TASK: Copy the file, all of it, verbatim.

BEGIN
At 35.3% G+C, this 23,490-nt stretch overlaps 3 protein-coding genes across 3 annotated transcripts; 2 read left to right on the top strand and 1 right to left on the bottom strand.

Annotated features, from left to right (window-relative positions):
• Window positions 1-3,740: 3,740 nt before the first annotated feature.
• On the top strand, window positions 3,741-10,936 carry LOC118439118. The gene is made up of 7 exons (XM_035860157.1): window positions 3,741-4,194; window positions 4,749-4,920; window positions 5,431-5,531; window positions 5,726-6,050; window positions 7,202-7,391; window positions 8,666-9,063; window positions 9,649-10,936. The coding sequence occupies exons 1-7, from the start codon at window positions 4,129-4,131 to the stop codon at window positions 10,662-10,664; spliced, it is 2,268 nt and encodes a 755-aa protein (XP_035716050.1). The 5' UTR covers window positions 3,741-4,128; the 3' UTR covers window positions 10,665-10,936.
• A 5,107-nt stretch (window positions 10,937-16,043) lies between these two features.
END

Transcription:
At 35.3% G+C, this 23,490-nt stretch overlaps 3 protein-coding genes across 3 annotated transcripts; 2 read left to right on the top strand and 1 right to left on the bottom strand.

Annotated features, from left to right (window-relative positions):
• Window positions 1-3,740: 3,740 nt before the first annotated feature.
• On the top strand, window positions 3,741-10,936 carry LOC118439118. The gene is made up of 7 exons (XM_035860157.1): window positions 3,741-4,194; window positions 4,749-4,920; window positions 5,431-5,531; window positions 5,726-6,050; window positions 7,202-7,391; window positions 8,666-9,063; window positions 9,649-10,936. The coding sequence occupies exons 1-7, from the start codon at window positions 4,129-4,131 to the stop codon at window positions 10,662-10,664; spliced, it is 2,268 nt and encodes a 755-aa protein (XP_035716050.1). The 5' UTR covers window positions 3,741-4,128; the 3' UTR covers window positions 10,665-10,936.
• A 5,107-nt stretch (window positions 10,937-16,043) lies between these two features.